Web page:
Fig. 4: Inflammatory response and invagination of the UroLift implant following treatment.
figure 4

A Cystoscopic images of apex at baseline, (B) at 12 months post treatment and (C) at 27 months post treatment show absence of inflammation at 12 and 27 months post implantation. Arrow indicates invaginated tissue where an implant had been placed. The urethra in that area shows no difference from the healthy urethra on the contralateral side.

Fig. 5: Atrophic response following UroLift implant placement.
figure 5

A Mild fibrosis or encapsulation at the tissue interface of the Urethral End-Piece (UE) and Suture (S) component of UroLift implant removed from a patient who underwent transurethral resection at 43 months post-implantation of the device. B No abnormalities at the tissue interface of the Urethral End-Piece and mild multifocal glandular dilation in the surrounding parenchyma.

Long-term biological mechanism of action

Microscopic examination of canine prostate sections revealed the UroLift implant initiates a process of tissue remodeling induced by the localized compression between the capsular tab and urethral end piece (Fig. 5A). Compression likely leads to local ischemia that induces observed tissue atrophy. Within 1 to 6 months post treatment, histologic changes in the compression zone between urethra and capsule are all consistent with a stable tissue remodeling response following implantation and characterized by moderate subacute lobular inflammation, moderate lobular atrophy, and localized glandular duct dilation resulting from compressed prostatic ducts. Increased lobular atrophy and progression to fibrosis and scaring occur at 12 months post implantation (Fig. 5A), with 4.2 mm of scarring observed through most of the atrophic region (Fig. 5A & B). The implant may become fully encapsulated within the prostatic tissue as early as 6 months. Dilation of glandular ducts within the compression zone was also seen in human prostate tissue samples harvested 13 months after treatment with the UroLift System (Fig. 5B). Collectively these results support a long-term biological mechanism of action whereby compression-induced localized tissue remodeling is initiated by implant placement, which then leads to roughly 4 mm of lobular atrophy surrounding the encapsulated fixed implant (Fig. 6). In this way, the tissue fully remodels to the reduced prostate lobe width created initially by the implant alone.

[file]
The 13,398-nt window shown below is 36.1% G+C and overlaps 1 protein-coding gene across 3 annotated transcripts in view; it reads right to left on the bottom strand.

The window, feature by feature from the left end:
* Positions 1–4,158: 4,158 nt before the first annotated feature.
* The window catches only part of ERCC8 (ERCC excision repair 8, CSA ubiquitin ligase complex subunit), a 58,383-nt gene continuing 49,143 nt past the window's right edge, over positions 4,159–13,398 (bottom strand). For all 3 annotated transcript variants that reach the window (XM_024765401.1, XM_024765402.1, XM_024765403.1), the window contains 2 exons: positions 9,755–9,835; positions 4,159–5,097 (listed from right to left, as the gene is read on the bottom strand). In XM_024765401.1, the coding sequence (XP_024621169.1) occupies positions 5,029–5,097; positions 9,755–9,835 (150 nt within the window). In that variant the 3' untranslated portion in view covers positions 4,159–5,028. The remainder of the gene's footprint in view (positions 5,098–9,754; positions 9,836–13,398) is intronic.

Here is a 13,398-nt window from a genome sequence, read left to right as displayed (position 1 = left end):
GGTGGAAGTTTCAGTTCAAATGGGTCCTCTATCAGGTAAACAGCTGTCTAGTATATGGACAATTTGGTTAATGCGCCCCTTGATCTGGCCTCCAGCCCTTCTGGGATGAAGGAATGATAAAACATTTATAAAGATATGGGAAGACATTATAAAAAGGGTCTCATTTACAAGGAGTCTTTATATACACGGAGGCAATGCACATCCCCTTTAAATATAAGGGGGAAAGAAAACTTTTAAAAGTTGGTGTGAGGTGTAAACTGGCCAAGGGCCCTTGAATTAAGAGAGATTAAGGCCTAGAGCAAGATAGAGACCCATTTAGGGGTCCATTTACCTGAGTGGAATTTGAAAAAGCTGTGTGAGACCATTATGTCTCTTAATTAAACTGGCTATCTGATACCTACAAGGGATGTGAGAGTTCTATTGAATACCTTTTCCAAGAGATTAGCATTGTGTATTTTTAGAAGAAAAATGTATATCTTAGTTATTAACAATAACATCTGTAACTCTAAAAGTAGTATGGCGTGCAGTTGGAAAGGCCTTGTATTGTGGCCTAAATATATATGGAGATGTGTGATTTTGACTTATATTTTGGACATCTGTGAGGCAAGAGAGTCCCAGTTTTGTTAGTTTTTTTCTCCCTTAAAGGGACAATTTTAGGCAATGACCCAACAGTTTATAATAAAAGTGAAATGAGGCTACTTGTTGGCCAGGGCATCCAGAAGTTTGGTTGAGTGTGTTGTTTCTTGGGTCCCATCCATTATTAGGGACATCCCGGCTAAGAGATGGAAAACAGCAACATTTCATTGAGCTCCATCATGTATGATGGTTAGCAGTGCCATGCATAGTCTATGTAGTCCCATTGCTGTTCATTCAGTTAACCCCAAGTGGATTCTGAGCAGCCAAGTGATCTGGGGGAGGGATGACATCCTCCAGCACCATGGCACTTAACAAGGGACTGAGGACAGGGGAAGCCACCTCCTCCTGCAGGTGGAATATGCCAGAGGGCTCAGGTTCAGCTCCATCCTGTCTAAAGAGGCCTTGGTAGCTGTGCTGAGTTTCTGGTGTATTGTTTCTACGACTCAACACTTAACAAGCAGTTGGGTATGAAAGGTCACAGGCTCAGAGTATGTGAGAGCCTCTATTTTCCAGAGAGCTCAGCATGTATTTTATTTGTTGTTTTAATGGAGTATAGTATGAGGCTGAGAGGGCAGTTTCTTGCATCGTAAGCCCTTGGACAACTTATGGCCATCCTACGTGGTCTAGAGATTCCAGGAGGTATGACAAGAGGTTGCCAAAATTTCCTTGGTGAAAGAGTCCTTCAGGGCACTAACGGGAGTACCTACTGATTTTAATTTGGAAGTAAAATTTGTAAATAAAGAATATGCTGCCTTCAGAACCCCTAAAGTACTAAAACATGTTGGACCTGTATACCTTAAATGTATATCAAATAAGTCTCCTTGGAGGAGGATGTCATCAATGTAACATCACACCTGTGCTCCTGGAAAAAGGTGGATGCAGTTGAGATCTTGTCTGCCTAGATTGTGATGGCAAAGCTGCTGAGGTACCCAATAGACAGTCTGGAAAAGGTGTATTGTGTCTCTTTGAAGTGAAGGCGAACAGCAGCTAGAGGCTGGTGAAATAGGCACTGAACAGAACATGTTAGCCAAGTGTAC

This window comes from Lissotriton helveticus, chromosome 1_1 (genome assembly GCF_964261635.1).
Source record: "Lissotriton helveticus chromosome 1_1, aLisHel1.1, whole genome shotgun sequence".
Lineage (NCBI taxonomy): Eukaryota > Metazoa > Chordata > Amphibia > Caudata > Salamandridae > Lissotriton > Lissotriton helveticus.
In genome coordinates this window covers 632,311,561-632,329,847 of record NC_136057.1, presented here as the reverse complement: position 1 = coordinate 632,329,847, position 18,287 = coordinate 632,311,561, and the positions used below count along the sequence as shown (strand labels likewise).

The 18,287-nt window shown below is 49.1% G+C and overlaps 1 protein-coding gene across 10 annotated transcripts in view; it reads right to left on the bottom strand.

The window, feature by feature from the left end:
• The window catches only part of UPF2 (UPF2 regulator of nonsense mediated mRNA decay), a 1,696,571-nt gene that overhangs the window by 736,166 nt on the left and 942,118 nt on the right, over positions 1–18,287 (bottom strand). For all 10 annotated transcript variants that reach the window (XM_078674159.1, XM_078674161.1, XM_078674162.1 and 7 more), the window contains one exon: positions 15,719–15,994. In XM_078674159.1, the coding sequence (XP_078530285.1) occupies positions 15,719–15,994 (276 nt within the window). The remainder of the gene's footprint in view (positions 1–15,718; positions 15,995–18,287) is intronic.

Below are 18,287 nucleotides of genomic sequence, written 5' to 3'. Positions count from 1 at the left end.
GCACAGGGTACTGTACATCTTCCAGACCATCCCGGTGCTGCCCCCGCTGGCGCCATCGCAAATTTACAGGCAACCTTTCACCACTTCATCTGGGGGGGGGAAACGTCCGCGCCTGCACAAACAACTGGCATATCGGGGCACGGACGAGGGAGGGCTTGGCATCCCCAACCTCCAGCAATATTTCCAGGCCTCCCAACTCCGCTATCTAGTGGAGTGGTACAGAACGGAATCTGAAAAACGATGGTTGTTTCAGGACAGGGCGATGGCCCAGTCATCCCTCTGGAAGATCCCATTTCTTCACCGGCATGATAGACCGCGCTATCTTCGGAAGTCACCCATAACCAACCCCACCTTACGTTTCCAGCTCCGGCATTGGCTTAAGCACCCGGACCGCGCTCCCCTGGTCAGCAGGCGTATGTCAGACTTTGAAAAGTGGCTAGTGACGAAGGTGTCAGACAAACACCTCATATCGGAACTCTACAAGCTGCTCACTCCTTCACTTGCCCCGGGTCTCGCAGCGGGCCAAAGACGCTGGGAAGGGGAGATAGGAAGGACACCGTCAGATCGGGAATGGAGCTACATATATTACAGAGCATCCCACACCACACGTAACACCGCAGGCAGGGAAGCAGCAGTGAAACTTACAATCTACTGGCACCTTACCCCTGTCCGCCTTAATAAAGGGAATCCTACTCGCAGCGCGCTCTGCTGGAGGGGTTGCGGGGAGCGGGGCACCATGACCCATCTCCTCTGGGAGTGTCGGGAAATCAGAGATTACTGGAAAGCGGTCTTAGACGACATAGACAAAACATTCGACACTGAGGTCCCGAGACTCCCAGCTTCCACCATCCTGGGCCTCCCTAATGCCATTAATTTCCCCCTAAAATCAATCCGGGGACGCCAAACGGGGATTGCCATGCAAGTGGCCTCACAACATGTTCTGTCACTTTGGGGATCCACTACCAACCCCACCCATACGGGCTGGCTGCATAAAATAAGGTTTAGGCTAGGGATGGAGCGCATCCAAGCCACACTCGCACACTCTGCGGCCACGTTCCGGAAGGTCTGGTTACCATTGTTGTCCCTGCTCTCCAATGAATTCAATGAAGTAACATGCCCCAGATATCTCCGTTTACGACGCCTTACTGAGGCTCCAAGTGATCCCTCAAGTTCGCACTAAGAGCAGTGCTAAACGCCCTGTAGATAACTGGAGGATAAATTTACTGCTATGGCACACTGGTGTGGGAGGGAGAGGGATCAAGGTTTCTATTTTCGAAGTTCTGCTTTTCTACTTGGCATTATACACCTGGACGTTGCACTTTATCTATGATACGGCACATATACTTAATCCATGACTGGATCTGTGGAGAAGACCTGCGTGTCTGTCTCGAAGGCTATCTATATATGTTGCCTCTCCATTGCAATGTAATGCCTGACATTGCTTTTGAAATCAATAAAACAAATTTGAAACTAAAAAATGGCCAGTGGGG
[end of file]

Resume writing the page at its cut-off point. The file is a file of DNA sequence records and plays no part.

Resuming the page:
Fig. 6: Histological sections of canine prostate showing events leading to tissue remodeling in the zone surrounding the UroLift implant.
figure 6

A Localized compression in the implant zone between the Capsular tab (CT) and Urethral End-Piece (UE) results in reduced tissue perfusion. B Moderate lobular atrophy and minimal-mild chronic inflammation in tissue surrounding the implant observed at one and six months (the implant circled in green). C Stable end-stage healing response characterized by lobular atrophy and scarring in tissue surrounding the implant at 12 months.

Implant stability

Review of post-market surveillance provided by the manufacturer from 779,844 UroLift System devices used in the clinic further reveals the stability of the implant as demonstrated by the absence of evidence of migration after a proper deployment. Voluntary reporting yielded a 0.004% (28/779,844) breakage rate and a 0.006% (43/779,844) rate of stone formation from encrustation. Nearly all stones that formed were located in the bladder on the exposed part of the implant and were attributed to improper placement.


Over 200,000 patients worldwide have been treated with PUL conducted with the UroLift System, the first implantable medical device to demonstrate safe and effective improvement of LUTS/BPH without the complications associated with permanent prostatic stents. In numerous clinical studies, PUL has been shown to be minimally invasive, often delivered in the office setting with local anesthesia. Post-operative urinary catheterization is considerably lower than other leading BPH procedures; adverse effects are typically mild to moderate resolving within two to four weeks of treatment; and PUL is the only BPH procedure that has not been associated with new onset sustained erectile or ejaculatory dysfunction [10, 13, 14, 19, 20]. As observed cystoscopically and with other imaging modalities, the UroLift implant pulls the prostatic urethra toward the capsule thereby mechanically reducing obstruction in the prostatic urethra. This is a fundamentally distinct mode of action compared with thermal ablation techniques that induce tissue damage and result in extended periods of edema, retention/catheterization, irritative symptoms and higher risks of urinary infections [21,22,23]. By preserving the bladder neck and the peri-colliculus tissue around the verumontanum, PUL uniquely preserves ejaculatory function. Resection, vaporization and thermal ablation are all associated with ejaculatory dysfunction due to thermal injury and/or surgical cutting of the internal sphincter and prostatic tissue [24,25,26]. Erectile dysfunction resulting from cavitating/ablative procedures [27] may likely be due to dispersed energy affecting the nervi erigentes (pelvic splanchnic nerves), which innervate the prostate and sexual organs. Mechanical devices such as PUL avoid this region and this risk [28].